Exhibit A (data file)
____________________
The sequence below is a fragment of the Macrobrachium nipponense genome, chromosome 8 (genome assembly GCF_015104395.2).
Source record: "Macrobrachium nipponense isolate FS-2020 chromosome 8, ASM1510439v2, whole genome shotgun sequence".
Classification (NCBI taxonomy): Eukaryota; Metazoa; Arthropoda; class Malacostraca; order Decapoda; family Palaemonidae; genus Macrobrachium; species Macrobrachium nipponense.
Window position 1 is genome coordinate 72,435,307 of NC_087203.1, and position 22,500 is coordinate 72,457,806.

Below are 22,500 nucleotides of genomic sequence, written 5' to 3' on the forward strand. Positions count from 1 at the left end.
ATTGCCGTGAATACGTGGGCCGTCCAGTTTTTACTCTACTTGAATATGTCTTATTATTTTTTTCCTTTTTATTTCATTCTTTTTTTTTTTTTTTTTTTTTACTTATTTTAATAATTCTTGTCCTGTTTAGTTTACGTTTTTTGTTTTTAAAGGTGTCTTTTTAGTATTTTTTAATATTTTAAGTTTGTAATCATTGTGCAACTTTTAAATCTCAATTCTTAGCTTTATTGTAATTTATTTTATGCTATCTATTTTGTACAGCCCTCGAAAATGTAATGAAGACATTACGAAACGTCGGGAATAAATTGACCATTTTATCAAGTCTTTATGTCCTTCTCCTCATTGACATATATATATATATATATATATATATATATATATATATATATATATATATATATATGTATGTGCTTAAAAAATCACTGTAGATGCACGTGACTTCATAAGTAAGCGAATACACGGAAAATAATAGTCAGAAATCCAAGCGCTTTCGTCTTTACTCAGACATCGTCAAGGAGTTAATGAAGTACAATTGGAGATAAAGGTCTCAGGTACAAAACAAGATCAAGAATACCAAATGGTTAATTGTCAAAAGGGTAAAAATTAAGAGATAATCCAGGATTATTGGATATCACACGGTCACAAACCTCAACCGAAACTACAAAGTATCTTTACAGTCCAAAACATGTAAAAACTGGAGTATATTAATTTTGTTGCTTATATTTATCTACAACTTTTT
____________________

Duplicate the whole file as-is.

The sequence below is a fragment of the Macrobrachium nipponense genome, chromosome 8 (genome assembly GCF_015104395.2).
Source record: "Macrobrachium nipponense isolate FS-2020 chromosome 8, ASM1510439v2, whole genome shotgun sequence".
Classification (NCBI taxonomy): Eukaryota; Metazoa; Arthropoda; class Malacostraca; order Decapoda; family Palaemonidae; genus Macrobrachium; species Macrobrachium nipponense.
Window position 1 is genome coordinate 72,435,307 of NC_087203.1, and position 22,500 is coordinate 72,457,806.

Below are 22,500 nucleotides of genomic sequence, written 5' to 3' on the forward strand. Positions count from 1 at the left end.
ATTGCCGTGAATACGTGGGCCGTCCAGTTTTTACTCTACTTGAATATGTCTTATTATTTTTTTCCTTTTTATTTCATTCTTTTTTTTTTTTTTTTTTTTTACTTATTTTAATAATTCTTGTCCTGTTTAGTTTACGTTTTTTGTTTTTAAAGGTGTCTTTTTAGTATTTTTTAATATTTTAAGTTTGTAATCATTGTGCAACTTTTAAATCTCAATTCTTAGCTTTATTGTAATTTATTTTATGCTATCTATTTTGTACAGCCCTCGAAAATGTAATGAAGACATTACGAAACGTCGGGAATAAATTGACCATTTTATCAAGTCTTTATGTCCTTCTCCTCATTGACATATATATATATATATATATATATATATATATATATATATATATATATATATATATGTATGTGCTTAAAAAATCACTGTAGATGCACGTGACTTCATAAGTAAGCGAATACACGGAAAATAATAGTCAGAAATCCAAGCGCTTTCGTCTTTACTCAGACATCGTCAAGGAGTTAATGAAGTACAATTGGAGATAAAGGTCTCAGGTACAAAACAAGATCAAGAATACCAAATGGTTAATTGTCAAAAGGGTAAAAATTAAGAGATAATCCAGGATTATTGGATATCACACGGTCACAAACCTCAACCGAAACTACAAAGTATCTTTACAGTCCAAAACATGTAAAAACTGGAGTATATTAATTTTGTTGCTTATATTTATCTACAACTTTTT